On September 27, 2018, the Beaver County Commissioners passed Resolution 092718-33 whereby they agreed to enter into a Memorandum of Agreement with The North Skunk River Greenbelt Association (the parent organization of Workin’ Bridges) to assume ownership of the Watts Mill Road Bridge after restoration and inspection of the bridge was completed. Meanwhile, the transfer of ownership from PennDOT to Workin’ Bridges through DGS was underway.

Metal truss bridge, view from stream bank
View of Watts Mill Road Bridge from bank of Little Beaver Creek.

With the successful transfer of the Watts Mill Road Bridge to Workin’ Bridges in October 2018, PennDOT was presented with the unusual situation where the preservation funds were being requested prior to completion of the project, or a portion of the project. Under normal circumstances, the work is completed first and then reimbursement for those expenditures occurs. However, Workin’ Bridges, being a non-profit organization, did not have the funds to front the work. PennDOT’s Office of Chief Counsel determined that a portion of the preservation funds could be disbursed to Workin’ Bridges under the auspices of Chapter 19 of the Commonwealth Procurement Code. A reimbursement agreement was executed on November 27, 2018 providing an initial payment to Workin’ Bridges and allowing them to move forward with dismantling of the bridge.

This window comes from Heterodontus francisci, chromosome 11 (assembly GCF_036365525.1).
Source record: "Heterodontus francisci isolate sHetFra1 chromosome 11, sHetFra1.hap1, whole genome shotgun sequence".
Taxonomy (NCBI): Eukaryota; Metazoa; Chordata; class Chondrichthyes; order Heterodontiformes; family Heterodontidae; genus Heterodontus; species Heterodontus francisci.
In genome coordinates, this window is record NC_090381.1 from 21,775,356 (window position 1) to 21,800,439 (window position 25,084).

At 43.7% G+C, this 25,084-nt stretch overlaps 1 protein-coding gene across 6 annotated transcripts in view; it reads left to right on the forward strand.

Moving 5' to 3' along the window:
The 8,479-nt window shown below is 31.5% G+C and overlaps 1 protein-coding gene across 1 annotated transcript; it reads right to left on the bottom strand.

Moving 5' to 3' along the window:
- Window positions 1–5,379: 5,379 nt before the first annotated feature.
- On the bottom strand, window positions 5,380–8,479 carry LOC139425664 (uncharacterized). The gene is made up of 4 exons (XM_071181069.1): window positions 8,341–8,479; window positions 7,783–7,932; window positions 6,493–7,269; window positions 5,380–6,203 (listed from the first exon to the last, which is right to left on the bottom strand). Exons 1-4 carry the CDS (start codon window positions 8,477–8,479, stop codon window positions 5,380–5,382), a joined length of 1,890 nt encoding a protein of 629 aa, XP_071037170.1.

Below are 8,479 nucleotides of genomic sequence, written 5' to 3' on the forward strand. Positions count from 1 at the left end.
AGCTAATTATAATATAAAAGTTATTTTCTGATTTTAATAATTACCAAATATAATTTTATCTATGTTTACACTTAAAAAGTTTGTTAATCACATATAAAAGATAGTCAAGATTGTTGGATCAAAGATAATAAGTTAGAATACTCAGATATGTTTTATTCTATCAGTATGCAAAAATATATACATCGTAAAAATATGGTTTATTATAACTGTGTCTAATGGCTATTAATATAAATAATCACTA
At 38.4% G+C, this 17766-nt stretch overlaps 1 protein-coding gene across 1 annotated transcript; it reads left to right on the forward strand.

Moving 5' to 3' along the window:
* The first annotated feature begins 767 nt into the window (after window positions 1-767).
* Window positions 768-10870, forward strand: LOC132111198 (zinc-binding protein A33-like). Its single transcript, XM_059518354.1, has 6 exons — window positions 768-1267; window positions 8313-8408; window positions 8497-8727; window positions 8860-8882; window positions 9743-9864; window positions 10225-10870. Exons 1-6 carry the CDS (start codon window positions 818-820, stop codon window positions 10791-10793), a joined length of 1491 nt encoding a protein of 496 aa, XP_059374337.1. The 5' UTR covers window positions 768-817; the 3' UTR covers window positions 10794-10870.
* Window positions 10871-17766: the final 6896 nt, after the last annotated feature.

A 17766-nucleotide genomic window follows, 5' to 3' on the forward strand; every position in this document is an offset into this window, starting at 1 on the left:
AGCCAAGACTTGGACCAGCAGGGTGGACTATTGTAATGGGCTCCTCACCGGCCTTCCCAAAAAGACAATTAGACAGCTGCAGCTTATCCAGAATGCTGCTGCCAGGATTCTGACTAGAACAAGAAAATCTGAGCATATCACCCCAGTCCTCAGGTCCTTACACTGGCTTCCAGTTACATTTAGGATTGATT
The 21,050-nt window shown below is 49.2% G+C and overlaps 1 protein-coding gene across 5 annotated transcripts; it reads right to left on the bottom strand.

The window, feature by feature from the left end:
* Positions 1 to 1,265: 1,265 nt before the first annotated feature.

Due to weather challenges by December, Workin’ Bridges was not able to dismantle and transport (for off-site restoration) the Watts Mill Road Bridge. Dismantling of the bridge began during the last week of March 2019. Although another issue emerged in April which has delayed the completion of the dismantling, that work is expected to continue in the coming weeks, followed by restoration in the summer of 2019, with plans to reinstall the Watts Mill Road Bridge by the end of this year.

Perseverance from Workin’ Bridges, the county and the community will save the Watts Mill Road Bridge and give it a new life as a pedestrian crossing at the original site where it was built. PennDOT devised an innovative plan to fund the preservation of a historic bridge and worked with the community to realize their goal. Beaver County, in its willingness to take final ownership, is helping to preserve a piece of its past, not only for its citizens, but also for everyone who appreciates history and engineering technology. Lastly, the knowledge and expertise of Workin’ Bridges came at the right moment to effect a positive outcome for the Watts Mill Road Bridge.

Today’s Guest Author is David Anthony, Historic Preservation Specialist with PennDOT District 11.


  1. Joan Lenker

    Great success story to preserve our historic bridges. Need to add Sheepford Bridge to this final outcome. Preservation is possible. We just need to collectively work together to make it happen

    • Michael

      That bridge should have car traffic still for emergency

  2. Tina Harkins

    The Watts Mill Bridge was returned to the site as a pedestrian bridge in March